Here’s NASCAR’s idea for a fully electric stock car


Enlarge / After developing the Next Gen stock car and then the Garage 56 car, NASCAR’s tech team has now created a battery-electric race car prototype.

NASCAR

This past weekend was a busy one on the racing calendar. Over in the UK, the British Grand Prix at Silverstone was yet more evidence that Red Bull no longer has the fastest car in F1. In Ohio, IndyCar had a mostly successful introduction of its new supercapacitor-based hybrid system. And a couple of Great Lakes over, NASCAR held its second street race in Chicago, choosing that event to also show off its prototype of a fully electric stock car.

In doing so, it has partnered with the technology company ABB, which, among other things, makes charging equipment and is also Formula E’s title sponsor. “The objective of the collaboration between NASCAR, ABB in the United States, and the NASCAR industry is to push the boundaries of electrification technology, from EV racing to long-haul transportation to facility operations,” said ABB Executive Vice President Ralph Donati.

The NASCAR EV prototype starts with a modified Next Gen chassis, which was introduced to the sport in 2022. This is something of a no-brainer: in addition to the other stuff you want in a race car chassis, like a good ratio of stiffness to weight, it’s also designed to be able to safely protect the driver from the consequences of the very high-speed crashes that occur in the series. So there shouldn’t be any concerns about the 78 kWh liquid-cooled lithium-ion battery pack.

The EV prototype was developed together with Ford, General Motors, and Toyota. And yes, it's a crossover.
Enlarge / The EV prototype was developed together with Ford, General Motors, and Toyota. And yes, it’s a crossover.

NASCAR

That pack supplies three electric motors: one for the front axle, one for each rear wheel. And it’s far more powerful than any V8-powered stock car, with 1,341 hp (1,000 kW) available at peak power. The motors are supplied by STARD, an Austrian motorsport company that also helped Ford develop the wacky Supervan 4, Supervan 4.2, and most recently its SuperTruck EV demonstrators.

Like those machines, this electric demonstrator also looks a little out of the ordinary for a race car. It’s most noticeable in profile, where you see the EV prototype is a few inches taller than a Next Gen car, aiming for a crossover-shaped body.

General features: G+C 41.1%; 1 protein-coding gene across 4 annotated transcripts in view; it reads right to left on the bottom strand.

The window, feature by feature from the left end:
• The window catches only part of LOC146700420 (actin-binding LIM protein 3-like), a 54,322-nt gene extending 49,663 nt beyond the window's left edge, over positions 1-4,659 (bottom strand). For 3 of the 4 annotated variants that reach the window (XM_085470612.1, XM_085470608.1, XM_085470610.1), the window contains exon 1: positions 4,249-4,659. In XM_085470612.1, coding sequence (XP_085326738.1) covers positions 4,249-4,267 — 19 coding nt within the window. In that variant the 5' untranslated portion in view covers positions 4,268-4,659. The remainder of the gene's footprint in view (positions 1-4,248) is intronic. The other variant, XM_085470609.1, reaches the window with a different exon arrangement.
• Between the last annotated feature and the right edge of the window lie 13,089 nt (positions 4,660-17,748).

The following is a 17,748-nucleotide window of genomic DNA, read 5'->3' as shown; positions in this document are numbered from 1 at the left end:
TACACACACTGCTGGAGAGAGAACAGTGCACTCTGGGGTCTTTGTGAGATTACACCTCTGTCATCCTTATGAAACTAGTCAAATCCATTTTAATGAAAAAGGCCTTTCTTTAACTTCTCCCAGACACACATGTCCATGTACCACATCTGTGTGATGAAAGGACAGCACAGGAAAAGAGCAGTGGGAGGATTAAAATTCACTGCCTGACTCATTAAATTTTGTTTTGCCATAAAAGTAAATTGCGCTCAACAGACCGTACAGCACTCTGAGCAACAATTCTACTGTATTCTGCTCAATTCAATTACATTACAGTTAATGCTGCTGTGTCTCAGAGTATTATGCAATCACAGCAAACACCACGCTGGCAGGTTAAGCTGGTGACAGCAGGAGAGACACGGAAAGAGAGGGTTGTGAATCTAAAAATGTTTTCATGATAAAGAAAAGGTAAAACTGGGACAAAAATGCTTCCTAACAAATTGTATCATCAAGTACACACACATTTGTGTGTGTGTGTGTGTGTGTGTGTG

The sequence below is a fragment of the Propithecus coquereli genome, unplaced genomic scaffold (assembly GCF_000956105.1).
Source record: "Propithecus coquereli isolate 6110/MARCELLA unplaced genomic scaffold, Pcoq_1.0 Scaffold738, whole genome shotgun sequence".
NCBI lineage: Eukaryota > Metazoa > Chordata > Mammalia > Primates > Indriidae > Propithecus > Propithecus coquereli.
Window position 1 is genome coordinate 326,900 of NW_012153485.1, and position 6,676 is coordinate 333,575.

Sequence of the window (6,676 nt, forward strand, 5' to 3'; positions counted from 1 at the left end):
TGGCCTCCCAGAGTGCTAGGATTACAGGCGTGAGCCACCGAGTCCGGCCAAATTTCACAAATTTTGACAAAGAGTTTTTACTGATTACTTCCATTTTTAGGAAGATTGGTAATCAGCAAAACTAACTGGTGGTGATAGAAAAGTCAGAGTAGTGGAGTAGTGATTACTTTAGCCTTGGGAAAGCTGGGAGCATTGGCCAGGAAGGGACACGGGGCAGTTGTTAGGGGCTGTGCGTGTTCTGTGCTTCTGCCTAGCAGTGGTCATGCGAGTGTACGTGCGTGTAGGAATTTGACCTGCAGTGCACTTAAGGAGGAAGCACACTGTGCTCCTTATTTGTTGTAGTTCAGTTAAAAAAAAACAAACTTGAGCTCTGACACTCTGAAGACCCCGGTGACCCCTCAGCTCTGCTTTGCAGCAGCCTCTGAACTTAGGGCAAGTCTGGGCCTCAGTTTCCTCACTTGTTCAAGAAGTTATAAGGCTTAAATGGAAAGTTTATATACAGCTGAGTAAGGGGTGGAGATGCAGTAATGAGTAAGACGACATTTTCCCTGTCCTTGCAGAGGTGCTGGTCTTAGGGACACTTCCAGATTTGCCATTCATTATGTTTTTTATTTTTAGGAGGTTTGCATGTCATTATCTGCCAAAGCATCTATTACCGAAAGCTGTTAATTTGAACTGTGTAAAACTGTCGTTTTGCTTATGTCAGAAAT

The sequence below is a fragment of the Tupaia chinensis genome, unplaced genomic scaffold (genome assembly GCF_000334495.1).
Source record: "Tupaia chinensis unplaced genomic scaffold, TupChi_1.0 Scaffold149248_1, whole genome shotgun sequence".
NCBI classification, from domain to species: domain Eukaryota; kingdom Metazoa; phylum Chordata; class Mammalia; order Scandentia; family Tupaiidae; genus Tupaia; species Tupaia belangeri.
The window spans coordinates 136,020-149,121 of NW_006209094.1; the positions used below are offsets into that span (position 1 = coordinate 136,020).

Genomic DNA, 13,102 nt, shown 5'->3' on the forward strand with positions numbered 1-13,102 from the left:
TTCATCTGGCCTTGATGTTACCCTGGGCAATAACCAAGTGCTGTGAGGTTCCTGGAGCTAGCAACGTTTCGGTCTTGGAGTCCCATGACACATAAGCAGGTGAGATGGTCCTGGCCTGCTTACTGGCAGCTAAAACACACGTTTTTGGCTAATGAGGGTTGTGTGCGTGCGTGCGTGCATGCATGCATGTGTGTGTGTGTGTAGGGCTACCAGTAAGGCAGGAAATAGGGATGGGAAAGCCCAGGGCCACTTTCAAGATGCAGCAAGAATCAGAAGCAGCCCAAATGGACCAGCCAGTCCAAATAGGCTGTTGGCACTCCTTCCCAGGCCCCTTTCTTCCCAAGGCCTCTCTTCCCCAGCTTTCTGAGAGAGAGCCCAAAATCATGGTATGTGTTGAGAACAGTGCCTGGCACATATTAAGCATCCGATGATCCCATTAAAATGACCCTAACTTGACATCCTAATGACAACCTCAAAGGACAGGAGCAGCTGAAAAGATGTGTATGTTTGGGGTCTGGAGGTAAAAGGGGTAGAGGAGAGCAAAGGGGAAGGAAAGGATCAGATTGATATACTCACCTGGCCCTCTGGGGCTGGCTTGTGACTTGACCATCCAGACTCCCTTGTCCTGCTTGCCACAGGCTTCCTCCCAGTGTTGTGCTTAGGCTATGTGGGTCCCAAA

Flax composites

Those body panels might just be the first thing we see translate from the prototype over to competition cars. NASCAR recently moved away from sheet metal for its bodywork, but for this car it opted to make the body out of flax-based composites from a company called Bcomp.

People have been working on sustainable alternatives to carbon fiber for a while now—we encountered hemp body panels on the Eco Racing Radical in the late 2000s. Plant-based composites are heavier than synthetic carbon composites, but as sustainability becomes an increasingly important aspect of modern racing series, that becomes a trade-off worth making, as Bcomp says its composites have an 85-percent smaller carbon footprint when compared to a traditional composite of a similar stiffness.

“Integrating sustainable innovations into the design process helps set the standard for sustainability across our industry and supports forward progress towards the company’s sustainability goals and targets,” said Bcomp’s vice president of vehicle design, Brandon Thomas.

Bcomp bodywork helps reduce the EV prototype's carbon footprint.
Enlarge / Bcomp bodywork helps reduce the EV prototype’s carbon footprint.

Bcomp

Just don’t expect to see an all-electric NASCAR race any time soon. While a battery EV like the prototype you see here would work well on road and street courses as well as short ovals, since all three offer chances to regenerate energy under braking, no one is entirely sure how to make EVs work on superspeedways.

Rather, the car is a way for the sport to gauge fan interest and to promote NASCAR IMPACT, the sport’s new sustainability push. The plan is for ABB to help NASCAR decarbonize its operations, which are responsible for far more of its carbon footprint than the cars running on track. It wants to reduce its footprint to zero by 2035, but a more immediate goal is to use only renewable electricity at its racetracks and facilities by 2028, as well as building out on-site charging stations.



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